Psychedelic inspired keyboard textures with a cosmic tinge to them are frequently used, generally towards the end of the compositions but occasionally also around the halfway point. Plucked guitar motifs similar to what is commonly used in neo-progressive rock is also an effect that appears now and then. As do chugging impact riffs bordering on metal on a few select occasions. While the vocals tend to have a slight avant touch to them, reminding me quite a bit of UK act Big Block 454 for this particular detail. Gently hammering keyboard motifs and occasional symphonic backdrops flavour the proceedings too, and alongside with the guitar work these details combined should probably see the band getting a favourable reception amongst a neo-progressive interested audience.

But when Mudway kicks off with a piece like Mud & Rubble, a creation that to my ears have ska in general and Madness in particular written all over it, then I guess this audience will find themselves a tad confused by the developments. Likewise with Caramel's flirt with new age and cosmic electronic music not that far away from some of Tangerine Dream's exploits, with a slight avant edge added to the proceedings for the heck of it.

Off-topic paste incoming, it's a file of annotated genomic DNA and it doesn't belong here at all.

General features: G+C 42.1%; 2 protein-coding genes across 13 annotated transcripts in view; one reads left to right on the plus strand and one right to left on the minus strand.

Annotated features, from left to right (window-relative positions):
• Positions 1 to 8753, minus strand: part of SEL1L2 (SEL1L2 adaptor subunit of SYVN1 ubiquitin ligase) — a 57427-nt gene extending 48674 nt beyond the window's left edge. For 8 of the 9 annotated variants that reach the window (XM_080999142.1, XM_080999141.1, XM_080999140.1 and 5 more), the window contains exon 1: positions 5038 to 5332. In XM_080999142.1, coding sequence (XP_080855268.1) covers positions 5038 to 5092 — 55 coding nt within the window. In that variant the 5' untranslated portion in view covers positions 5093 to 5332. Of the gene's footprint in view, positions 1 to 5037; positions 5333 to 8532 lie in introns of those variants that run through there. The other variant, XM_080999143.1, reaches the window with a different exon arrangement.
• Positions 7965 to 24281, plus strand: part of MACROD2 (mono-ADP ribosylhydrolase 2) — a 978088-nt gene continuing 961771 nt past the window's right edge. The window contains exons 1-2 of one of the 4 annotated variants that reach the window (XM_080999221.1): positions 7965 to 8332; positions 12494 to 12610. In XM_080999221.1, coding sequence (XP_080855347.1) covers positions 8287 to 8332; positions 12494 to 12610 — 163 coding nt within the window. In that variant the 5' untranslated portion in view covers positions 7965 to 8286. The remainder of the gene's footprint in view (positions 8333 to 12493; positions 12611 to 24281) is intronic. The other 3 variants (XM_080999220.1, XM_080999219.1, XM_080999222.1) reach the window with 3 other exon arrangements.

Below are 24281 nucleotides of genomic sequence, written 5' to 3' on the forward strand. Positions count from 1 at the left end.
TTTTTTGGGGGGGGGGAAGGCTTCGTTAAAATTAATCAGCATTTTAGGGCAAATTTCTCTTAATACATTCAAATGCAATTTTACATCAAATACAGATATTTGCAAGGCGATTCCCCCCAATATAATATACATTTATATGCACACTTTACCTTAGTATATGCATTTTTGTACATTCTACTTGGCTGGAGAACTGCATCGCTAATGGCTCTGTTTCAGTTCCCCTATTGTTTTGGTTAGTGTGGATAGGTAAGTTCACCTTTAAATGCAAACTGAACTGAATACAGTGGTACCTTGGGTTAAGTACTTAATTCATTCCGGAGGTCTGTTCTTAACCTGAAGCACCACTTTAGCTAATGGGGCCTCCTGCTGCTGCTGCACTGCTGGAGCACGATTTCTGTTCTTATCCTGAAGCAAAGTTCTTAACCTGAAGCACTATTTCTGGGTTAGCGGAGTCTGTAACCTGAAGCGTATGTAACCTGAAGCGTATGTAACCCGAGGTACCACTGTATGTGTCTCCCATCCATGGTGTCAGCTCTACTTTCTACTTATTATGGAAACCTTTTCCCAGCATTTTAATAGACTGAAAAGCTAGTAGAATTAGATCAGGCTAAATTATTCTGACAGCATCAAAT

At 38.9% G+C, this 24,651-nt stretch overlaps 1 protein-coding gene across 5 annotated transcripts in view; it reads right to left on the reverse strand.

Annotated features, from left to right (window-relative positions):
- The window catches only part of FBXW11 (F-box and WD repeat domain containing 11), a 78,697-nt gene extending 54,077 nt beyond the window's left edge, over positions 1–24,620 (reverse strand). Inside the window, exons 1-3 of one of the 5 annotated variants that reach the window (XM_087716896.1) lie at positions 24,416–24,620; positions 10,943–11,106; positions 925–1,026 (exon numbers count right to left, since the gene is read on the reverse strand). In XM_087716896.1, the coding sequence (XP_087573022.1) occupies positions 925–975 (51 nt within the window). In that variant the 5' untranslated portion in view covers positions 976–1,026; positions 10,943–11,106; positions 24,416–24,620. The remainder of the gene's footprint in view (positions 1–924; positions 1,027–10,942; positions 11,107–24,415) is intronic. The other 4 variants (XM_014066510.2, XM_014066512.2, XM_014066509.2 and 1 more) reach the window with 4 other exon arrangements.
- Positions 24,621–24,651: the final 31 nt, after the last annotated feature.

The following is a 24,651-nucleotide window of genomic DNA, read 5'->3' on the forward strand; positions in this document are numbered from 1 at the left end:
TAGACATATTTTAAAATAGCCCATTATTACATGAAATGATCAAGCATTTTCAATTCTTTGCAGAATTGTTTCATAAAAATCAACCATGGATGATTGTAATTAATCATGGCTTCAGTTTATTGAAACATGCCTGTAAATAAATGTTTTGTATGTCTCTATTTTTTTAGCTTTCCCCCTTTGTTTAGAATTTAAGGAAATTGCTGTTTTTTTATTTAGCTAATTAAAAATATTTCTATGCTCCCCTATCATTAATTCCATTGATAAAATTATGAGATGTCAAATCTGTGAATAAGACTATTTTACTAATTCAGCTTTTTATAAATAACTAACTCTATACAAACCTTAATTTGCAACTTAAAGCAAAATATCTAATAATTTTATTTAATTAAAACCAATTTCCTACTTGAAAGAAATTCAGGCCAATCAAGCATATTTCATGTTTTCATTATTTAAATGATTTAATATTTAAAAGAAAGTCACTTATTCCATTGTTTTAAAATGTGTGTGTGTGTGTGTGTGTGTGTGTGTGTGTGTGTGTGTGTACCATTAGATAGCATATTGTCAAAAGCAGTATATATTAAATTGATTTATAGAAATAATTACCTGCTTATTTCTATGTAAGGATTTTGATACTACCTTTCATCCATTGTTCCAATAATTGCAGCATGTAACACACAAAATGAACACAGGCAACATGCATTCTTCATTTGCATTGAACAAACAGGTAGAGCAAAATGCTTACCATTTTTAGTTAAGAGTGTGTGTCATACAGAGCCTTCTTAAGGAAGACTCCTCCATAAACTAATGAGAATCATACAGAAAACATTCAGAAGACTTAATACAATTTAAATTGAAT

"Some Strange Stories" is a perfectly named disc containing just that. Material hard to describe or put inside a well defined box, with strong and distinct melodies as a core feature alongside a rich musical diversity and what comes across as something of a tongue in cheek general approach. Innovative music for sure, and intriguing due to the sheer number of unexpected details to be found. The staying power of this album is one I'm unsure about however, it could be a brilliant item that will reveal it's strong sides over time and repetition or a novelty album whose impact will fade on frequent inspections. But whether Mudway's debut will turn out to be one or the other, it is a disc that warrants an inspection by those who tend to be fond of innovative endeavours. In particular by those favouring a high degree of diversity explored within a distinct melody-based context.